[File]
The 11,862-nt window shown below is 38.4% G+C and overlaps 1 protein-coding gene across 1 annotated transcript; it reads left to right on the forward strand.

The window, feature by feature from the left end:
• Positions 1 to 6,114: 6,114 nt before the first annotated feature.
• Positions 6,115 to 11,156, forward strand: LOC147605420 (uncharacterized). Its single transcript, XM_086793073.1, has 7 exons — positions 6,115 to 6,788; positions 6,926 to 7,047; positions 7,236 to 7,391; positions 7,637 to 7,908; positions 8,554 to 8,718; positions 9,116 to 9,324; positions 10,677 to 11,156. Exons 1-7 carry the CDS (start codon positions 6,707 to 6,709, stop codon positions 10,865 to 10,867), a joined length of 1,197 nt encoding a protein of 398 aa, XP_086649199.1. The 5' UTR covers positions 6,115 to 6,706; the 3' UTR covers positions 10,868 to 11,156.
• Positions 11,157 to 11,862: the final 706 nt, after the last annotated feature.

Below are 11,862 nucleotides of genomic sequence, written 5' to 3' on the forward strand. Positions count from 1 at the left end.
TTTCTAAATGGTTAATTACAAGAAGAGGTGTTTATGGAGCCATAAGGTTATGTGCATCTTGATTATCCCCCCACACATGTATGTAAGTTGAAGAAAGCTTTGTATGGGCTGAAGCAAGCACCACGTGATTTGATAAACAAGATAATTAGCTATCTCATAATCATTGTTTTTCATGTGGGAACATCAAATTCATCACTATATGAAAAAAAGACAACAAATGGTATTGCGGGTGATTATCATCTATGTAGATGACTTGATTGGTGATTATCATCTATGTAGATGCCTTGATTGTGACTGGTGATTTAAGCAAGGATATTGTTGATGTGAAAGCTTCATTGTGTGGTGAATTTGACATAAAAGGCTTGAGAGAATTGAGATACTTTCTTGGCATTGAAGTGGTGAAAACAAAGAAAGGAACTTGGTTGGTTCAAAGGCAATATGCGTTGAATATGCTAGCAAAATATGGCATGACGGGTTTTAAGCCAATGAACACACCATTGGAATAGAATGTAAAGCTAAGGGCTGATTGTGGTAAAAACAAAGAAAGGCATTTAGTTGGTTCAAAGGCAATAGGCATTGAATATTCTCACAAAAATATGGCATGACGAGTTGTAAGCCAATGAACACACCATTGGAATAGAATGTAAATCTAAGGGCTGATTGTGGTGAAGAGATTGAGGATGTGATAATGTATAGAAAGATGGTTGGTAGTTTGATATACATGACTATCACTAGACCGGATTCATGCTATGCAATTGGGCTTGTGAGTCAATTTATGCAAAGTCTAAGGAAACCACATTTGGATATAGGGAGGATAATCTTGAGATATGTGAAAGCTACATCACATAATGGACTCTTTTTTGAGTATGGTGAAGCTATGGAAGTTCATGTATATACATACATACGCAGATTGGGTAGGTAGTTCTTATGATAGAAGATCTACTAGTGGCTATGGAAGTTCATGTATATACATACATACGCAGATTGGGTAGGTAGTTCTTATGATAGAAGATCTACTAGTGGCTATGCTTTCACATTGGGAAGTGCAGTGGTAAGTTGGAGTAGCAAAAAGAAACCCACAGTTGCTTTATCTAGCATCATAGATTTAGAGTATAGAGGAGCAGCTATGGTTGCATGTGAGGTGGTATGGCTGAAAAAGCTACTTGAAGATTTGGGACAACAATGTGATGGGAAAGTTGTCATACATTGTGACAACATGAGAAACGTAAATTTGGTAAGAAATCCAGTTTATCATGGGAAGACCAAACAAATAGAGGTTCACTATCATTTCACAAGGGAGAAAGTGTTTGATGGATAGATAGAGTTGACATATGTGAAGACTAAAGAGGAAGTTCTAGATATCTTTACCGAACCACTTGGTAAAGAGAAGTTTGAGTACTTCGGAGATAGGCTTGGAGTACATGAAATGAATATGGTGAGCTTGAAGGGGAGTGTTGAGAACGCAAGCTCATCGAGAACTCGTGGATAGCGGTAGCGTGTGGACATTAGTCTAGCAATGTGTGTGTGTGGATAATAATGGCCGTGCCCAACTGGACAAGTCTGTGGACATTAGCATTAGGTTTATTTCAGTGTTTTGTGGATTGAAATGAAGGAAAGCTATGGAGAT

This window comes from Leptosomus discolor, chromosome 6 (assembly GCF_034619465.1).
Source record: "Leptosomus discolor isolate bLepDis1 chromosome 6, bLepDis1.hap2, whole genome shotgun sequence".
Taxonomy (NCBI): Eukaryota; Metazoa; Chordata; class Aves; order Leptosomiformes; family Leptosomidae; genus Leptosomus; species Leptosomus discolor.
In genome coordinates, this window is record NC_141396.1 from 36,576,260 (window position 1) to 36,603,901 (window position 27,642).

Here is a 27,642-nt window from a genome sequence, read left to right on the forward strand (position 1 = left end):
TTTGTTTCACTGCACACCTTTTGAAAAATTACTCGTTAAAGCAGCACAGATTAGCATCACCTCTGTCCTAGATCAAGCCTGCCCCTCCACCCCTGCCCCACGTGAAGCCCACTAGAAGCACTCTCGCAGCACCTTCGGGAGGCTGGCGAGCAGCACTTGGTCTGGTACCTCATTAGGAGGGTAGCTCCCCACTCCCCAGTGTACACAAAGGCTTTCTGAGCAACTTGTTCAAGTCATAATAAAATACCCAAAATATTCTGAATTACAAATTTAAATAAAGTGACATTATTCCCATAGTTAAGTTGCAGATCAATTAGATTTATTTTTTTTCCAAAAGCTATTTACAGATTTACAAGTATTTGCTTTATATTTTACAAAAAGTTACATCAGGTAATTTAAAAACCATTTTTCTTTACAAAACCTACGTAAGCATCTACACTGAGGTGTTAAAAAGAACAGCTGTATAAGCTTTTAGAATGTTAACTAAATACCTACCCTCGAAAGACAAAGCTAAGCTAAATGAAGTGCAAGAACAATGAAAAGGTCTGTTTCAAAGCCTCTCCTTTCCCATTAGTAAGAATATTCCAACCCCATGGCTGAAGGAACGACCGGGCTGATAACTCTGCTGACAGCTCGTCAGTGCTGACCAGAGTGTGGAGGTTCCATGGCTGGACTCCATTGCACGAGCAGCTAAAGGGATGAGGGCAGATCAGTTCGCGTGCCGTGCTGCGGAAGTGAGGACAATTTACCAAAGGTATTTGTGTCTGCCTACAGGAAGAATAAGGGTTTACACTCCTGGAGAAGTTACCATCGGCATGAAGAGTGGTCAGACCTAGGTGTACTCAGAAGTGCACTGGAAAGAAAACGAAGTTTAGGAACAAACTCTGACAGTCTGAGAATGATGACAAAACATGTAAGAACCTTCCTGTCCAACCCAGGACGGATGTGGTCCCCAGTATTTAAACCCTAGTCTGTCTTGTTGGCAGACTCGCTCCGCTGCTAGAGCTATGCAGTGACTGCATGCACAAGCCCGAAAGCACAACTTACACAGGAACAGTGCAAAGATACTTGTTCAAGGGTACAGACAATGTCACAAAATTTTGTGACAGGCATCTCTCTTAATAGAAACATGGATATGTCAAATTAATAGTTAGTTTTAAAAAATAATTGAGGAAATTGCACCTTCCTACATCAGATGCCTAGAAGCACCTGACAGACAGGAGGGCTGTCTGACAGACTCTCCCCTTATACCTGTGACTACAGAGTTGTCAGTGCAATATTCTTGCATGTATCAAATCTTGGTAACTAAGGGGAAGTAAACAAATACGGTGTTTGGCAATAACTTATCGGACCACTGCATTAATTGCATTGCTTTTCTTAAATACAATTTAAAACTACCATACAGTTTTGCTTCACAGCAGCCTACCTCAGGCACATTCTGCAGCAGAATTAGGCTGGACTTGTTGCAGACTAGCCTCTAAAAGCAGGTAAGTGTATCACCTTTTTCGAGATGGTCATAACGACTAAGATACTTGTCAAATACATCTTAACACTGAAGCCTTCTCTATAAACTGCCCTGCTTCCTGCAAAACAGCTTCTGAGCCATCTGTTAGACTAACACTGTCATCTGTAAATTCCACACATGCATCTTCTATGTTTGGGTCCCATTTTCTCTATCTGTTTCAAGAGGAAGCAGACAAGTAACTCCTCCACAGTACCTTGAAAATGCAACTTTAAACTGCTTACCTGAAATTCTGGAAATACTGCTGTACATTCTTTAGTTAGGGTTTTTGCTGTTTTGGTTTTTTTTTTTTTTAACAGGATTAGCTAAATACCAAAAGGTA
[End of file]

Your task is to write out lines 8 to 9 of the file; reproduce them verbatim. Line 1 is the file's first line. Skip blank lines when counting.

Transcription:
This window comes from Leptosomus discolor, chromosome 6 (assembly GCF_034619465.1).
Source record: "Leptosomus discolor isolate bLepDis1 chromosome 6, bLepDis1.hap2, whole genome shotgun sequence".